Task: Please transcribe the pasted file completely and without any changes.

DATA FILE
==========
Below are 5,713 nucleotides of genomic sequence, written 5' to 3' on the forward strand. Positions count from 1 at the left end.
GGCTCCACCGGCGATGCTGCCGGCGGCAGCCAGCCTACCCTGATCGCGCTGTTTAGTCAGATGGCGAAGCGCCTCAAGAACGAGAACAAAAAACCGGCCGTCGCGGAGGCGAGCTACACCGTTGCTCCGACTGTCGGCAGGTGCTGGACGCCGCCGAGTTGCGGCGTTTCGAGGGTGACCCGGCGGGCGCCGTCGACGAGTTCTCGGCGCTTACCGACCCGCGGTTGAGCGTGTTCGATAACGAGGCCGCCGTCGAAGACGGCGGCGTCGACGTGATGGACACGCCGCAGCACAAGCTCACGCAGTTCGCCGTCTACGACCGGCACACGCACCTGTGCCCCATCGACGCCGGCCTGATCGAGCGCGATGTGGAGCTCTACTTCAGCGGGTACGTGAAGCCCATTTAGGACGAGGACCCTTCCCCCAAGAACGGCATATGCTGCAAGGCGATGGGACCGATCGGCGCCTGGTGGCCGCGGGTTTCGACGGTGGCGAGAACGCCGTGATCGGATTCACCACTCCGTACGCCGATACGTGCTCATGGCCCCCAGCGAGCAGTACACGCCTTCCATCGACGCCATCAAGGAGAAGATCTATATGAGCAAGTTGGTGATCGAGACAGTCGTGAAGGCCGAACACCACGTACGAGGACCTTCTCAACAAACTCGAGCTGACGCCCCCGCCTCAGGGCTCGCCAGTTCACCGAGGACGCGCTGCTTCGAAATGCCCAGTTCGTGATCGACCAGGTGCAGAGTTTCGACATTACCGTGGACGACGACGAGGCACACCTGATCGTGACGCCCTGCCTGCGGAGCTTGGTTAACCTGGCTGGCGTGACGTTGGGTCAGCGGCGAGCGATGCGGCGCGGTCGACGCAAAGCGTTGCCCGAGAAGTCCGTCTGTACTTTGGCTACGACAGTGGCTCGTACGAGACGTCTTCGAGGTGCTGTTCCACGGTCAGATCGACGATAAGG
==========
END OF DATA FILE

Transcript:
Below are 5,713 nucleotides of genomic sequence, written 5' to 3' on the forward strand. Positions count from 1 at the left end.
GGCTCCACCGGCGATGCTGCCGGCGGCAGCCAGCCTACCCTGATCGCGCTGTTTAGTCAGATGGCGAAGCGCCTCAAGAACGAGAACAAAAAACCGGCCGTCGCGGAGGCGAGCTACACCGTTGCTCCGACTGTCGGCAGGTGCTGGACGCCGCCGAGTTGCGGCGTTTCGAGGGTGACCCGGCGGGCGCCGTCGACGAGTTCTCGGCGCTTACCGACCCGCGGTTGAGCGTGTTCGATAACGAGGCCGCCGTCGAAGACGGCGGCGTCGACGTGATGGACACGCCGCAGCACAAGCTCACGCAGTTCGCCGTCTACGACCGGCACACGCACCTGTGCCCCATCGACGCCGGCCTGATCGAGCGCGATGTGGAGCTCTACTTCAGCGGGTACGTGAAGCCCATTTAGGACGAGGACCCTTCCCCCAAGAACGGCATATGCTGCAAGGCGATGGGACCGATCGGCGCCTGGTGGCCGCGGGTTTCGACGGTGGCGAGAACGCCGTGATCGGATTCACCACTCCGTACGCCGATACGTGCTCATGGCCCCCAGCGAGCAGTACACGCCTTCCATCGACGCCATCAAGGAGAAGATCTATATGAGCAAGTTGGTGATCGAGACAGTCGTGAAGGCCGAACACCACGTACGAGGACCTTCTCAACAAACTCGAGCTGACGCCCCCGCCTCAGGGCTCGCCAGTTCACCGAGGACGCGCTGCTTCGAAATGCCCAGTTCGTGATCGACCAGGTGCAGAGTTTCGACATTACCGTGGACGACGACGAGGCACACCTGATCGTGACGCCCTGCCTGCGGAGCTTGGTTAACCTGGCTGGCGTGACGTTGGGTCAGCGGCGAGCGATGCGGCGCGGTCGACGCAAAGCGTTGCCCGAGAAGTCCGTCTGTACTTTGGCTACGACAGTGGCTCGTACGAGACGTCTTCGAGGTGCTGTTCCACGGTCAGATCGACGATAAGG